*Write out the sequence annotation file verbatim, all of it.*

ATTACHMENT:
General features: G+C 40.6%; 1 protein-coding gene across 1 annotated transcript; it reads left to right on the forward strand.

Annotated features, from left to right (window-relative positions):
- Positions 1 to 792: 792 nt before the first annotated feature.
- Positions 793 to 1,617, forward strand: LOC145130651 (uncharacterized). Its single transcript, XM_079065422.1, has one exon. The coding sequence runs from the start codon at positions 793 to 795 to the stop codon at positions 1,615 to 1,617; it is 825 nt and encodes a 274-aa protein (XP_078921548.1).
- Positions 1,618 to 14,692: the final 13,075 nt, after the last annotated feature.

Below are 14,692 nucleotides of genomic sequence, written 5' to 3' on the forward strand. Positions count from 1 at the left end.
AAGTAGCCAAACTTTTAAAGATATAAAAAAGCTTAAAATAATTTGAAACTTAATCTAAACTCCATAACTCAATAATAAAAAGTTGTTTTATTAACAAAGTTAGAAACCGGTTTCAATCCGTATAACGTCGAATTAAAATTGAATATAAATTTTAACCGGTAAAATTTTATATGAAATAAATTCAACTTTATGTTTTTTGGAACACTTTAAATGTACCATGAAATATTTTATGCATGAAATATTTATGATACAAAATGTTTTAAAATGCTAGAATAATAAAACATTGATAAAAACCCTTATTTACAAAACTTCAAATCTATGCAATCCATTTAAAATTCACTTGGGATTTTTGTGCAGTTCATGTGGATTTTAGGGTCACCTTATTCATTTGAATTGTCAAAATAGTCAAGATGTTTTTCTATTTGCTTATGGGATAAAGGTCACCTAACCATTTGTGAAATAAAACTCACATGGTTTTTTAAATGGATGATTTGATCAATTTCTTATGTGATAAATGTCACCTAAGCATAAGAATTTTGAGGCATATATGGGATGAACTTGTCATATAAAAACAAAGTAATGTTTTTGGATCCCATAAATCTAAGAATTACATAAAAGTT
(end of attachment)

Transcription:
General features: G+C 40.6%; 1 protein-coding gene across 1 annotated transcript; it reads left to right on the forward strand.

Annotated features, from left to right (window-relative positions):
- Positions 1 to 792: 792 nt before the first annotated feature.
- Positions 793 to 1,617, forward strand: LOC145130651 (uncharacterized). Its single transcript, XM_079065422.1, has one exon. The coding sequence runs from the start codon at positions 793 to 795 to the stop codon at positions 1,615 to 1,617; it is 825 nt and encodes a 274-aa protein (XP_078921548.1).
- Positions 1,618 to 14,692: the final 13,075 nt, after the last annotated feature.

Below are 14,692 nucleotides of genomic sequence, written 5' to 3' on the forward strand. Positions count from 1 at the left end.
AAGTAGCCAAACTTTTAAAGATATAAAAAAGCTTAAAATAATTTGAAACTTAATCTAAACTCCATAACTCAATAATAAAAAGTTGTTTTATTAACAAAGTTAGAAACCGGTTTCAATCCGTATAACGTCGAATTAAAATTGAATATAAATTTTAACCGGTAAAATTTTATATGAAATAAATTCAACTTTATGTTTTTTGGAACACTTTAAATGTACCATGAAATATTTTATGCATGAAATATTTATGATACAAAATGTTTTAAAATGCTAGAATAATAAAACATTGATAAAAACCCTTATTTACAAAACTTCAAATCTATGCAATCCATTTAAAATTCACTTGGGATTTTTGTGCAGTTCATGTGGATTTTAGGGTCACCTTATTCATTTGAATTGTCAAAATAGTCAAGATGTTTTTCTATTTGCTTATGGGATAAAGGTCACCTAACCATTTGTGAAATAAAACTCACATGGTTTTTTAAATGGATGATTTGATCAATTTCTTATGTGATAAATGTCACCTAAGCATAAGAATTTTGAGGCATATATGGGATGAACTTGTCATATAAAAACAAAGTAATGTTTTTGGATCCCATAAATCTAAGAATTACATAAAAGTT